Saturday, July 21, 2012


While Christopher Nolan's "The Dark Knight Rises" may not be the tightly constructed masterwork its predecessor was, it's a fully rewarding and all encompassing closing chapter to the director's truly accomplished Batman trilogy. It is a dark, brooding and uncompromising piece of filmmaking that asks bold questions about morality weaving in broader social and cultural relevance that is shocking. No superhero movie has gone to such levels of depravity and hopelessness. Nolan and his team take us there and manage to make "The Avengers" look like child's play. Pummeling its audience at a whopping 164 minutes full of doom and gloom with only a small circle of light at the end of the tunnel, this grandiose spectacle doesn't forget its obligation to thrilling comic book entertainment. It delivers. Recalling to mind not only "The Dark Knight" but also "Inception," the most anticipated movie of the year is the anti-blockbuster blockbuster of our time.

It's been eight years since the death of Harvey Dent, and the caped crusader Batman has been in recluse ever since. The billionaire behind the mask, Bruce Wayne (Christian Bale), has been mostly absent, as well. Hiding within the walls of his mansion, Wayne lives in permanent bachelorhood with his lifelong butler, Alfred (Michael Caine). The faithful butler is thankful Wayne has decided to end his Batman days but also longs for him to move on with a new life. There's been no need for Batman due to his public blame for Dent's death but also because organized crime in Gotham has nearly been eradicated. That, of course, can only last for so long.

Enter Bane (Tom Hardy), a muscled villainous man forced to wear a muzzle-like mask, whose only desire is to watch Gotham destroy itself and turn to ashes. There were sound issues with Bane's altered voice, and while new sound mixing makes him easier to understand, it's not perfect. Because the mask doesn't allow you to see his mouth move, his booming and bass-filled voice feels almost disembodied. And yet, this strange  phenomenon works to emphasize Bane's notion of representing a threat greater than himself. Tom Hardy's performance here is limited to physical gestures and expression through his eyes, both of which he puts to great effect. The voice he creates, too, is haunting with pseudo-sophisticated inflection and a Darth Vader-esque artificiality.

Now, Heath Ledger's Joker can't be beat. His villainous reign of chaos and anarchy in 2008's "The Dark Knight" echoed the times of post-9/11 and terrorist threats. Bane, however, represents something more abstract: vague references to the occupy Wall Street movement and the financial crisis. For the first time, the city of Manhattan is used to represent Gotham, further eliciting scary topical relevance that Nolan masterfully draws out of the comic book lore. Bane's plan for Gotham includes two terror-filled set pieces involving an assault on the Stock Exchange and a series of explosions that not only trap the city's law enforcement underground but cut off Gotham from any outside aid.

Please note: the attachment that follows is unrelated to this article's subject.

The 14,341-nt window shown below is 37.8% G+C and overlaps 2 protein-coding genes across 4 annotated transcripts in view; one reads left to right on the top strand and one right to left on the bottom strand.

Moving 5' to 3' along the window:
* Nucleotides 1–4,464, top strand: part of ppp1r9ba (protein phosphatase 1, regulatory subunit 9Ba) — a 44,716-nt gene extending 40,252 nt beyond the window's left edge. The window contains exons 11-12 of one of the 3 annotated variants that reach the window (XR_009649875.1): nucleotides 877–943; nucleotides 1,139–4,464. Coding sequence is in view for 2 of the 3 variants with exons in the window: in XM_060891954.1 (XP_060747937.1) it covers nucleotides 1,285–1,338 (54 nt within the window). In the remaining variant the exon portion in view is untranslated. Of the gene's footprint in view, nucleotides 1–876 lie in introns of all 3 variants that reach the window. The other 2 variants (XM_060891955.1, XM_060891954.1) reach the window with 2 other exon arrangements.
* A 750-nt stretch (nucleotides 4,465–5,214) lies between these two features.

There are a handful of new characters with Bane and, of course, returning ones including Lucius Fox (Morgan Freeman), Wayne's go-to for all updated Batman gadgetry and vehicles, and Commissioner Gordon (Gary Oldman) who's always been at the forefront of support for Batman. After Bane crashes the stock market, Wayne Enterprises consequently goes bankrupt. This introduces a wealthy board member named Miranda Tate (Marion Cotillard) to take the reigns. She must protect what once was a reactor meant to be used as a clean energy source for the city against Bane who seeks to turn it into an unstable, mobile nuclear bomb.

Initially luring Bruce Wayne out of seclusion is the sly, sexy thief Selina Kyle (Anne Hathaway) who slinks into Wayne's mansion to steal his late mother's pearl necklace, along with his fingerprints. The moral ambiguity of Hathaway's Catwoman -- never actually referred to as Catwoman in the film -- is intriguing, and the actress plays it up with sinister glee. Christopher Nolan and his brother Jonathan wrote the script based on the story from the director and David S. Goyer (who penned the upcoming "Man of Steel"), and they cleverly weave Selina Kyle's character into the story. She becomes an integral part of the concluding saga both helping and thwarting Batman. Seeing these two together in action sequences is also a real show.

An unexpectedly solid new character is Joseph Gordon-Levitt's street cop John Blake. He's fully aware of Batman's existence, knows Bruce Wayne is behind the mask and is a resourceful product of the Wayne Foundation's orphanage for boys. There's a sort of kinship there, and a lot of screen time is granted to Blake and the likes of Commissioner Gordon when Batman is imprisoned by Bane in a literal hell hole beneath the earth. After a blood-curdling fist brawl between the two masked figures, Batman's heroic frailty surfaces. The fact that a majority of the second act is void of Batman makes his triumphant return to the screen all the more visceral, powerful and emotionally potent also thanks to Hans Zimmer's continuously pounding score.

With his "The Dark Knight Rises," Christopher Nolan gives humanity to the superhero and delivers thrills that have substance, depth and implications of a harsh reality. Yes, it's bloated and exhausting, but it's hugely ambitious and accomplished, making a solid claim for this Batman trilogy to stand tall among the best film trilogies in history.

1 comment:

  1. It gets away from the great Christopher Nolan for a time during the film's soft middle, but he brings the conclusion to his Batman trilogy home with a bang.